Not that long ago, corporate alumni figured prominently in a company’s recruitment strategy. In recent years, however, this talent pool has fallen off the radar somewhat, and employers may be losing out on what these candidates have to offer.
A new survey from EnterpriseAlumni, a corporate alumni platform, offers insight into the obstacles companies face, as well as the advantages to overcoming them.
Staying in Touch
Maintaining contact with former employees and staying up to date with their current status isn’t without challenges. In fact, alumni managers say that maintaining evergreen data on former employees in order to enable re-engagement is the biggest obstacle they face when trying to build a successful alumni community.
Companies that have built and tapped an alumni community find that education, niche content, and social programs most readily allow for re-engagement.
Willing and Able
And there’s good reason to stay in touch with corporate alumni. A full 74 percent of alumni say they are willing to do project work for their former employer.
Availability isn’t the only reason to re-engage with alumni. The skills and abilities of these would-be candidates are known. In addition, they are familiar with the organization and its culture. From an administrative standpoint, any onboarding should be minimal, and training most likely will not be necessary.
“Companies that properly engage their alumni see results immediately. There is not a more qualified labor pool for large business than their alumni. The only question for companies is if they decide to engage them,” said James Sinclair, principal of EnterpriseAlumni.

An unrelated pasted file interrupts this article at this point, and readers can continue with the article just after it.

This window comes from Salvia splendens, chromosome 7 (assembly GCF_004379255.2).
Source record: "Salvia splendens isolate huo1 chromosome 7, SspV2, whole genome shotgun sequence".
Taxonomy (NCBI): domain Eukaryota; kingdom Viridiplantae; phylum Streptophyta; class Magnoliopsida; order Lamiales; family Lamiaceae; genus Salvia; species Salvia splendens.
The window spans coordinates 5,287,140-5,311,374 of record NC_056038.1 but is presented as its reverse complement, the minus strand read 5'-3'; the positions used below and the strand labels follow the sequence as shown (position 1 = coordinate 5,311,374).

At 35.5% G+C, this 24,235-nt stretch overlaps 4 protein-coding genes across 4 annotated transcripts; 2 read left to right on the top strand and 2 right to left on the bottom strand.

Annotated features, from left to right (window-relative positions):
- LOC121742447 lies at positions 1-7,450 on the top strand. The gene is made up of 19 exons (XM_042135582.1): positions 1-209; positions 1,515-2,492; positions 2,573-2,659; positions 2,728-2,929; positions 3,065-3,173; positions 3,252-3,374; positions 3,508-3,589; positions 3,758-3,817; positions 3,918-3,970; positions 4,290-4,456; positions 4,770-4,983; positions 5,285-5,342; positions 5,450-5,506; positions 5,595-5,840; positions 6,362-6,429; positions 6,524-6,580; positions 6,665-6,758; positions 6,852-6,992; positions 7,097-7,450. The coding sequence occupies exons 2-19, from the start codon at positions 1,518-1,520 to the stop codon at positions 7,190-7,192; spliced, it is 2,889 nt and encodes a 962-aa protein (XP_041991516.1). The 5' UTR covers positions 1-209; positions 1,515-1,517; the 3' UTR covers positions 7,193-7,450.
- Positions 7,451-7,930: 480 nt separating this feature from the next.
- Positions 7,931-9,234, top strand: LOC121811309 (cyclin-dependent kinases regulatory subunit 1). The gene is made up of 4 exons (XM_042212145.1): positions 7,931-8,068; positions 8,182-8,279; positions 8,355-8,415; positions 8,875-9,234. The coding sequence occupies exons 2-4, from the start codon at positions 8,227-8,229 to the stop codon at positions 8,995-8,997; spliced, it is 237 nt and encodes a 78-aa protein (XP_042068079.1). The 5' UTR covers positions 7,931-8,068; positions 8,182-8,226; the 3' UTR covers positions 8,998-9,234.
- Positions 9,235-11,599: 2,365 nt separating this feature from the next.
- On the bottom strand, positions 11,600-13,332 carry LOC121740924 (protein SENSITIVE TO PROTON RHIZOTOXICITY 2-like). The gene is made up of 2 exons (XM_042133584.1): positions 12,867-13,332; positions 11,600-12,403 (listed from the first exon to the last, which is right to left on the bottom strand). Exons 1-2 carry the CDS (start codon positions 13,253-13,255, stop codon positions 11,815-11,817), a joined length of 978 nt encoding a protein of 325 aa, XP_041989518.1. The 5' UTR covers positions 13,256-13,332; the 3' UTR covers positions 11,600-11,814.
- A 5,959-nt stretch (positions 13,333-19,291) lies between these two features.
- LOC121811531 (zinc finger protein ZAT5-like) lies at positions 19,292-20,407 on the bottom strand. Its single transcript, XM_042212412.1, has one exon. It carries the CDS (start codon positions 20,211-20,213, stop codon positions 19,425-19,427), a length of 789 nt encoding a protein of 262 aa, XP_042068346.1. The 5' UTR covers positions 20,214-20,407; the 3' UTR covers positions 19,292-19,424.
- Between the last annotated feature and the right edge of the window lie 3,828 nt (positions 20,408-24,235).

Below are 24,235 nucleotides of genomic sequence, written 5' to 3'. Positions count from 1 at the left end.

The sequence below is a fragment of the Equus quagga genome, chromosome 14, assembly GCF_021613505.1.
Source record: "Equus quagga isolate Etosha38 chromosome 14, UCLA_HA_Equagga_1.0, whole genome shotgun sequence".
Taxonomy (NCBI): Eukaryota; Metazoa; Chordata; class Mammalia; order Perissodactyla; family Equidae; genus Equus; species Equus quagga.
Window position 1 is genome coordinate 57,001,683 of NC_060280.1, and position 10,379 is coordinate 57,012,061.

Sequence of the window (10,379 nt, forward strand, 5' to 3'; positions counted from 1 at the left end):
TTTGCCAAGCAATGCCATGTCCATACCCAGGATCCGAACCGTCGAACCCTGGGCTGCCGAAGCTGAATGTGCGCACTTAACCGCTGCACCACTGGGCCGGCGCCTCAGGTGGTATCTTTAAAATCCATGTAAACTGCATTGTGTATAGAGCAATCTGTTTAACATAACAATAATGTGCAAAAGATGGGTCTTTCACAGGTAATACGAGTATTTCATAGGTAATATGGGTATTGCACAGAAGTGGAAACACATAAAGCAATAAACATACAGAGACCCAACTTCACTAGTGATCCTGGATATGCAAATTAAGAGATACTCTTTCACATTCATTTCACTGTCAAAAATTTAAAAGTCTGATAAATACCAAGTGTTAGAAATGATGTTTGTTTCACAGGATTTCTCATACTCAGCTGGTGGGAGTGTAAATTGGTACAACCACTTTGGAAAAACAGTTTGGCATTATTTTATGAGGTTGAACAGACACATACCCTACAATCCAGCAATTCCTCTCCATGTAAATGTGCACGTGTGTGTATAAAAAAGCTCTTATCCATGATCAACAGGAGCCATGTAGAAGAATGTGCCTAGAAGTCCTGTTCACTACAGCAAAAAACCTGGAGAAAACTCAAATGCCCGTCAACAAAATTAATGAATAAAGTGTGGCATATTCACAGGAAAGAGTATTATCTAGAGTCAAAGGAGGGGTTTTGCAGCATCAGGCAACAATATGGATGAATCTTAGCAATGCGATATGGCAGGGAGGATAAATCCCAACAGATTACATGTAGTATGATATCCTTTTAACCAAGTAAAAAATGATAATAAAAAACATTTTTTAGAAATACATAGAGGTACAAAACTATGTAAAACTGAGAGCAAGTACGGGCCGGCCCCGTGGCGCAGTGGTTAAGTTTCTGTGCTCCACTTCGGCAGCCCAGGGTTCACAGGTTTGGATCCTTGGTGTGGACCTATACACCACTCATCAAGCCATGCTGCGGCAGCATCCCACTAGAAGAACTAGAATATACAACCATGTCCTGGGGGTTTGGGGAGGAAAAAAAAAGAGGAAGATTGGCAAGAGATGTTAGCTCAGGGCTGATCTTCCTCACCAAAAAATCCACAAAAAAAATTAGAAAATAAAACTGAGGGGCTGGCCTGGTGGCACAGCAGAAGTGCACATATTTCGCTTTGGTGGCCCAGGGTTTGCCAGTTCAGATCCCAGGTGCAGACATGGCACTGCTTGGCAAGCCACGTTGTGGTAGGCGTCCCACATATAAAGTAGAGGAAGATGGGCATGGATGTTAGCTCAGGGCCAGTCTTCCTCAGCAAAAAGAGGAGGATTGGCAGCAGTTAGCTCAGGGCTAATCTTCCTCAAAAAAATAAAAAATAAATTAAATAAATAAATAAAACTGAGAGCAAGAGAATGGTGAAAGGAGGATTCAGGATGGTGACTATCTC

The study finds that larger and more innovative organizations are blurring the lines between employee, contractor, and alumni, turning instead to the right person, right time, and right place.
EnterpriseAlumni cites four companies that have tapped alumni, and what they discovered.
- Sodexo found that their boomerang hires had a 44 percent higher retention rate over a three-year time frame.
- McKinsey believes that by building a worldwide network of former consultants, it is better able to serve the needs of current clients.
- More than 20 percent of the people EY hires at the manager level and above are returning alumni.
- In its launch year in 2016, the SAP alumni program successfully engaged alumni to drive new business opportunities.
EnterpriseAlumni survey findings suggest there is yet another reason to build an alumni network: Alumni want and are ready to be leveraged as a social tribe to extend and drive their prior employers’ social causes and good human programs.
Isn’t it time you fully leveraged this talent pool?
|Paula Santonocito, Contributing Editor for Recruiting Daily Advisor, is a business journalist specializing in employment issues. She is the author of more than 1,000 articles on a wide range of human resource and career topics, with an emphasis on recruiting and hiring. Her articles have been featured in many global and domestic publications and information outlets, referenced in academic and legal publications as well as books, and translated into several languages.|